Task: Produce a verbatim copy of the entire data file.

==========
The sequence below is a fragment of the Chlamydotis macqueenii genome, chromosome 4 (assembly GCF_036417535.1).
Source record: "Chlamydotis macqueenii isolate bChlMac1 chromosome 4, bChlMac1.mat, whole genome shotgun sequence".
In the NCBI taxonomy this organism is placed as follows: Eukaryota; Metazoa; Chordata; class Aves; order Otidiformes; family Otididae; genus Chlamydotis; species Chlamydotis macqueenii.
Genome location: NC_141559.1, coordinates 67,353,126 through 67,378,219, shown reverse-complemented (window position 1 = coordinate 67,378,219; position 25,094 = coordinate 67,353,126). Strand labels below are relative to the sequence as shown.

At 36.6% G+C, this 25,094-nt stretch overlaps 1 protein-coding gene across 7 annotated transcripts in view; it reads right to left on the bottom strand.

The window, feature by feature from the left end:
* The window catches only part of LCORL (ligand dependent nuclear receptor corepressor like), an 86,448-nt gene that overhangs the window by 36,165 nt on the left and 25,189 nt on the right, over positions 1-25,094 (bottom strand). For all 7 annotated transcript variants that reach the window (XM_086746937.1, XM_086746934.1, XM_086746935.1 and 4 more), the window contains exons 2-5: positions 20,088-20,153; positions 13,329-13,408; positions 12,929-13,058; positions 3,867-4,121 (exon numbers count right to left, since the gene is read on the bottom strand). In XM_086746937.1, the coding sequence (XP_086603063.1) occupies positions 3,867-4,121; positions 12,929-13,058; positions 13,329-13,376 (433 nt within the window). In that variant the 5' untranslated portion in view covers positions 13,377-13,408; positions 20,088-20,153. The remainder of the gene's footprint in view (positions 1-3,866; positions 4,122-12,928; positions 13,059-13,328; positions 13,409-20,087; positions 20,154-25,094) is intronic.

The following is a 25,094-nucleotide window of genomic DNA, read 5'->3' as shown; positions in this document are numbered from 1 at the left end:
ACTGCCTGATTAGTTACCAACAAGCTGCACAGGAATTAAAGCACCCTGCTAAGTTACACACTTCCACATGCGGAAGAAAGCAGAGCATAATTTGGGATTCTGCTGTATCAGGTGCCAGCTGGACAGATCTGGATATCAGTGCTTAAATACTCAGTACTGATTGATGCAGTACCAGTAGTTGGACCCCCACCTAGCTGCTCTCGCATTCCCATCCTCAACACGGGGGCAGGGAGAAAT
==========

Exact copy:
The sequence below is a fragment of the Chlamydotis macqueenii genome, chromosome 4 (assembly GCF_036417535.1).
Source record: "Chlamydotis macqueenii isolate bChlMac1 chromosome 4, bChlMac1.mat, whole genome shotgun sequence".
In the NCBI taxonomy this organism is placed as follows: Eukaryota; Metazoa; Chordata; class Aves; order Otidiformes; family Otididae; genus Chlamydotis; species Chlamydotis macqueenii.
Genome location: NC_141559.1, coordinates 67,353,126 through 67,378,219, shown reverse-complemented (window position 1 = coordinate 67,378,219; position 25,094 = coordinate 67,353,126). Strand labels below are relative to the sequence as shown.

At 36.6% G+C, this 25,094-nt stretch overlaps 1 protein-coding gene across 7 annotated transcripts in view; it reads right to left on the bottom strand.

The window, feature by feature from the left end:
* The window catches only part of LCORL (ligand dependent nuclear receptor corepressor like), an 86,448-nt gene that overhangs the window by 36,165 nt on the left and 25,189 nt on the right, over positions 1-25,094 (bottom strand). For all 7 annotated transcript variants that reach the window (XM_086746937.1, XM_086746934.1, XM_086746935.1 and 4 more), the window contains exons 2-5: positions 20,088-20,153; positions 13,329-13,408; positions 12,929-13,058; positions 3,867-4,121 (exon numbers count right to left, since the gene is read on the bottom strand). In XM_086746937.1, the coding sequence (XP_086603063.1) occupies positions 3,867-4,121; positions 12,929-13,058; positions 13,329-13,376 (433 nt within the window). In that variant the 5' untranslated portion in view covers positions 13,377-13,408; positions 20,088-20,153. The remainder of the gene's footprint in view (positions 1-3,866; positions 4,122-12,928; positions 13,059-13,328; positions 13,409-20,087; positions 20,154-25,094) is intronic.

The following is a 25,094-nucleotide window of genomic DNA, read 5'->3' as shown; positions in this document are numbered from 1 at the left end:
ACTGCCTGATTAGTTACCAACAAGCTGCACAGGAATTAAAGCACCCTGCTAAGTTACACACTTCCACATGCGGAAGAAAGCAGAGCATAATTTGGGATTCTGCTGTATCAGGTGCCAGCTGGACAGATCTGGATATCAGTGCTTAAATACTCAGTACTGATTGATGCAGTACCAGTAGTTGGACCCCCACCTAGCTGCTCTCGCATTCCCATCCTCAACACGGGGGCAGGGAGAAAT